Boundary marker

Made:
1846 in unknown place
maker:
Shrewsbury & Hereford Railway

Boundary marker, Shrewsbury & Hereford Railway, inscribed "S & H Ry", stone, about 1846.

Boundary marker of the Shrewsbury & Hereford Railway, probably dating from about 1849 to 1853.

Boundary markers like this were used to clearly identify the limits of railway land and to distinguish them from adjacent property. They were typically used where it was difficult to install a fence or hedge, where there was a risk of encroachment by other landowners, or where there had been a dispute over land ownership. They also delineated one railway company’s territory from another’s, for instance to make it clear who was responsible for maintaining a particular stretch of line.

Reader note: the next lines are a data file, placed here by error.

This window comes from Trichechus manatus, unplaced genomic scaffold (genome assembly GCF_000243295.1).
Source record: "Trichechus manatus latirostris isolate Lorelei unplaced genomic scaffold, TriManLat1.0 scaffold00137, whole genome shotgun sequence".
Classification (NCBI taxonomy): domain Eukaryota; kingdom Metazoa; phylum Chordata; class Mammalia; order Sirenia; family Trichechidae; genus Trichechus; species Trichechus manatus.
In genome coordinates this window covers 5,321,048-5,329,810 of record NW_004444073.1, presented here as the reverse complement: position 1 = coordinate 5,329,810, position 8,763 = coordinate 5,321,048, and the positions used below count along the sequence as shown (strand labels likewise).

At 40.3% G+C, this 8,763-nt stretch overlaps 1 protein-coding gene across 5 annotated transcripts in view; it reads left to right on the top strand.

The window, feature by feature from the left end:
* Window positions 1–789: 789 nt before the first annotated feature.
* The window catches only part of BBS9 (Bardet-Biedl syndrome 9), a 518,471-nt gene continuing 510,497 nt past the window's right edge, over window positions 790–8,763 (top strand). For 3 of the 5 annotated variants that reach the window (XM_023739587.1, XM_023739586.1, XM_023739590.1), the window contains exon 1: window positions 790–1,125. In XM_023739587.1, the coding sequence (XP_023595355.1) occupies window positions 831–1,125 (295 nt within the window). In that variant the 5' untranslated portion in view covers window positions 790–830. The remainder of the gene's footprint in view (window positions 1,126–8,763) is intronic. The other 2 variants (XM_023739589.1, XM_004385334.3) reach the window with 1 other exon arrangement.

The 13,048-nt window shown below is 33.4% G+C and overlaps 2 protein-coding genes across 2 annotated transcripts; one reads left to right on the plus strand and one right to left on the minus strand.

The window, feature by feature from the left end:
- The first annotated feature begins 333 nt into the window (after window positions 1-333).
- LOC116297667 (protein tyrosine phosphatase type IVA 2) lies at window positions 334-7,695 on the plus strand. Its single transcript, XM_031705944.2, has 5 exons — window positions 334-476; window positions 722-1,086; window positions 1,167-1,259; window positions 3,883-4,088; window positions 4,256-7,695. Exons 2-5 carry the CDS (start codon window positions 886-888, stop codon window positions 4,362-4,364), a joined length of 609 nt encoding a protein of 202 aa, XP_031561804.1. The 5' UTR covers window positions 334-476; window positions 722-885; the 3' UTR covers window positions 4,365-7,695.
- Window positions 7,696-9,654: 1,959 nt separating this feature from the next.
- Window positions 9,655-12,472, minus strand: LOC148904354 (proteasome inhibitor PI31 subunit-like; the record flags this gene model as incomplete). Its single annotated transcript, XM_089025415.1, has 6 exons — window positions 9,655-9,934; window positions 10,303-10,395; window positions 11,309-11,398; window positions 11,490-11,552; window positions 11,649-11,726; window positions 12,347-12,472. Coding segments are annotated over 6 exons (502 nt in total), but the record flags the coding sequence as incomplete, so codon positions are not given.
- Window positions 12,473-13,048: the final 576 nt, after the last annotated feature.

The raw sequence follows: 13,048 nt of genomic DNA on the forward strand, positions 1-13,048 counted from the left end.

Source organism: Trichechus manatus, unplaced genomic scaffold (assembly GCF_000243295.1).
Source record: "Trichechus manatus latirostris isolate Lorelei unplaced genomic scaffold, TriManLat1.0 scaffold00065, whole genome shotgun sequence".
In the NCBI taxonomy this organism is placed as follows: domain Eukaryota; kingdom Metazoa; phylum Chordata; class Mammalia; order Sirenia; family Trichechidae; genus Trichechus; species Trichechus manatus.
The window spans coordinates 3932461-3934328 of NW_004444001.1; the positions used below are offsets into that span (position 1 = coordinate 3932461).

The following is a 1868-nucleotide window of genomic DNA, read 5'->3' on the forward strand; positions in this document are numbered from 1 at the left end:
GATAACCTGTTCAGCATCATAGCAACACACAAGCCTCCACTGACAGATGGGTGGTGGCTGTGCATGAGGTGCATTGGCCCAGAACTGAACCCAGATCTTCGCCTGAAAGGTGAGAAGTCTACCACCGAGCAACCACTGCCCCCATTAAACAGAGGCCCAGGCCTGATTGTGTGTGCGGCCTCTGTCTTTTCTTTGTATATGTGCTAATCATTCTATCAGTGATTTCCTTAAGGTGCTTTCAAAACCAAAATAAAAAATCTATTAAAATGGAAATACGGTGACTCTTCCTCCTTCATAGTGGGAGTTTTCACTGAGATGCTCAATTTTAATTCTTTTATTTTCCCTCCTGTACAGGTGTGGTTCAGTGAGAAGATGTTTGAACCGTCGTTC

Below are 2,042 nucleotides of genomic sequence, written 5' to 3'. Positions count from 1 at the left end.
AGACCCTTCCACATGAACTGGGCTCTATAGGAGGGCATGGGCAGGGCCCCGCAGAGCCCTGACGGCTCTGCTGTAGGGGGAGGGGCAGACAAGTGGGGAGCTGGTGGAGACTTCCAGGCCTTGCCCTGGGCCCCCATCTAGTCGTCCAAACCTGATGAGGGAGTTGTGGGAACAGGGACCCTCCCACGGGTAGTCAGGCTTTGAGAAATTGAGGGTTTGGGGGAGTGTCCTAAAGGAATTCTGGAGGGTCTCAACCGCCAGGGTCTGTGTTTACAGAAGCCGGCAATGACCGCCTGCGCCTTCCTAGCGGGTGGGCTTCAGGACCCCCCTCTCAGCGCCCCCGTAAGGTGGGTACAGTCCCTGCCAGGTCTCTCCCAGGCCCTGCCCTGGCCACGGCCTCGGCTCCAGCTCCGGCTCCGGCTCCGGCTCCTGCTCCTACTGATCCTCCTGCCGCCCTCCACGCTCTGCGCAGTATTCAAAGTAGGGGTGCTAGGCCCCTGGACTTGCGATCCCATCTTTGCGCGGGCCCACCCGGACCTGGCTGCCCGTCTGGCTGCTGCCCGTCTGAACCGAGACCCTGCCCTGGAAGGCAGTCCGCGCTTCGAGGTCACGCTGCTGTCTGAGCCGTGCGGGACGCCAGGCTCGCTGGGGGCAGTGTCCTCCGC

The Shrewsbury & Hereford Railway was authorised by an Act of Parliament passed in 1846. It was built to connect the county towns of Shropshire and Herefordshire and to link the industries of north west England with mines in south Wales and around Bristol. The first section, between Shrewsbury and Ludlow opened in 1852 and the line to the city of Hereford was completed in December 1853.

The line was leased to the Great Western Railway and London & North Western Railway, which jointly took it over in 1871.

This boundary marker is a piece of dressed, rounded stone with the company initials, “S & H Ry” inscribed in two lines of Roman lettering on its face. The majority of the stone would have been buried to make it difficult for it to be dug up and removed, so the base which would have been underground, is more roughly finished.

Details

Category:
Railway Infrastructure
Object Number:
2002-7471
type:
boundary marker
credit:
British Rail, Clapham